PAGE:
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Wordnet 3.0

NOUN (3)

1. any of many shrubs of the genus Rosa that bear roses;
[syn: rose, rosebush]

2. pinkish table wine from red grapes whose skins were removed after fermentation began;
[syn: blush wine, pink wine, rose, rose wine]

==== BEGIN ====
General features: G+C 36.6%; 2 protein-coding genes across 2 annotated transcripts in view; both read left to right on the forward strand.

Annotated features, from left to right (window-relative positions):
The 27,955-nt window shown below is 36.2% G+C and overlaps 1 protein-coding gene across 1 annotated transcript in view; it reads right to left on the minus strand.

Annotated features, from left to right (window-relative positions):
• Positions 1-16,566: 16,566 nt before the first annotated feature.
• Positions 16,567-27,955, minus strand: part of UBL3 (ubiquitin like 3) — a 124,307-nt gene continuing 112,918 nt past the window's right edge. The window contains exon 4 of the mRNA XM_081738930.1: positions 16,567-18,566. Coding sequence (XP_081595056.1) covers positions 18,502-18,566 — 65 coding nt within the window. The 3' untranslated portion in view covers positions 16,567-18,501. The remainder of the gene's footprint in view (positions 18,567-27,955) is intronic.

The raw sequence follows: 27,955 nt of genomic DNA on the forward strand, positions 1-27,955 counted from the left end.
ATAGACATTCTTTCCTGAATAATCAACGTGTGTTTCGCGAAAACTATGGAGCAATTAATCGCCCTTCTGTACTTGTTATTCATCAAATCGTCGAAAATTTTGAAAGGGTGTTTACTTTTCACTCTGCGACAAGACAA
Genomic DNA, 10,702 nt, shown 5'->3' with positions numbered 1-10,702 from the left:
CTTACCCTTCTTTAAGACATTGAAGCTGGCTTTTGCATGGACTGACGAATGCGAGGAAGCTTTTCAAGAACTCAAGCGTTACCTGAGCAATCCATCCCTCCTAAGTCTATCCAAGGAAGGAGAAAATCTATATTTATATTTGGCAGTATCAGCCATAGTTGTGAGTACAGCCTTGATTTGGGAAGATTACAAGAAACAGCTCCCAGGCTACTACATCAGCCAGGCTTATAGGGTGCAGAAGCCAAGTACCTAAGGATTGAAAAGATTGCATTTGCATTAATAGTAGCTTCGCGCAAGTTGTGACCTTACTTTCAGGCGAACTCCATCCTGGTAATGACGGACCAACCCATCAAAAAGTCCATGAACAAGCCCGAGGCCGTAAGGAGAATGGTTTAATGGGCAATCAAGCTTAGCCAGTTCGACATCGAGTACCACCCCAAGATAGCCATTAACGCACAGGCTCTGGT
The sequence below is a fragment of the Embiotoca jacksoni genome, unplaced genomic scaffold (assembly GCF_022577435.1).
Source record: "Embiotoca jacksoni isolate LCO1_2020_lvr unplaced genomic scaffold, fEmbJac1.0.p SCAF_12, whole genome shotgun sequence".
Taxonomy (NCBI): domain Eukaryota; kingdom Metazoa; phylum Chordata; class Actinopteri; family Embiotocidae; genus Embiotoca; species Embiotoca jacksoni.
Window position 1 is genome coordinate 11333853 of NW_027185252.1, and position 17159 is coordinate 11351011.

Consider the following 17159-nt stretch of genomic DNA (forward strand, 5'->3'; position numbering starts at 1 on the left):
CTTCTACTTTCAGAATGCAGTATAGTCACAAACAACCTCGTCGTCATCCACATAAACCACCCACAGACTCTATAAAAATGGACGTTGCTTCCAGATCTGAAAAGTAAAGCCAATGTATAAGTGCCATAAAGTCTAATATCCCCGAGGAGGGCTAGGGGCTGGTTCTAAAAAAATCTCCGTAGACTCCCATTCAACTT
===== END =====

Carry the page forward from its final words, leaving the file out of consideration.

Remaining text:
3. a dusty pink color;
[syn: rose, rosiness]


ADJECTIVE (1)

1. of something having a dusty purplish pink color;
- Example: "the roseate glow of dawn"
[syn: rose, roseate, rosaceous]


The Collaborative International Dictionary of English v.0.48: